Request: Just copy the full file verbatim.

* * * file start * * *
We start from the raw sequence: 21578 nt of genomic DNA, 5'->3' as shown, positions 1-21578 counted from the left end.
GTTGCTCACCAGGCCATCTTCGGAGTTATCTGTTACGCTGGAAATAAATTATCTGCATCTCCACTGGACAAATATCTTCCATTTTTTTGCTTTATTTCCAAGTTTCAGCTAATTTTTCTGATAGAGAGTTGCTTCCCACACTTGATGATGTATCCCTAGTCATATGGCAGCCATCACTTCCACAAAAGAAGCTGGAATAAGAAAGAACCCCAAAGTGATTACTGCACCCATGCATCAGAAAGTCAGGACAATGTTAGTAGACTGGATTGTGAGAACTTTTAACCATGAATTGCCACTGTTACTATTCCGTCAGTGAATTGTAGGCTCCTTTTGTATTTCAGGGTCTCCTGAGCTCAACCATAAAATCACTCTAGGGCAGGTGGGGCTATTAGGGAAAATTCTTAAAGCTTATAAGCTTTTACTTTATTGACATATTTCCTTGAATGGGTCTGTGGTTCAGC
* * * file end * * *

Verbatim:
We start from the raw sequence: 21578 nt of genomic DNA, 5'->3' as shown, positions 1-21578 counted from the left end.
GTTGCTCACCAGGCCATCTTCGGAGTTATCTGTTACGCTGGAAATAAATTATCTGCATCTCCACTGGACAAATATCTTCCATTTTTTTGCTTTATTTCCAAGTTTCAGCTAATTTTTCTGATAGAGAGTTGCTTCCCACACTTGATGATGTATCCCTAGTCATATGGCAGCCATCACTTCCACAAAAGAAGCTGGAATAAGAAAGAACCCCAAAGTGATTACTGCACCCATGCATCAGAAAGTCAGGACAATGTTAGTAGACTGGATTGTGAGAACTTTTAACCATGAATTGCCACTGTTACTATTCCGTCAGTGAATTGTAGGCTCCTTTTGTATTTCAGGGTCTCCTGAGCTCAACCATAAAATCACTCTAGGGCAGGTGGGGCTATTAGGGAAAATTCTTAAAGCTTATAAGCTTTTACTTTATTGACATATTTCCTTGAATGGGTCTGTGGTTCAGC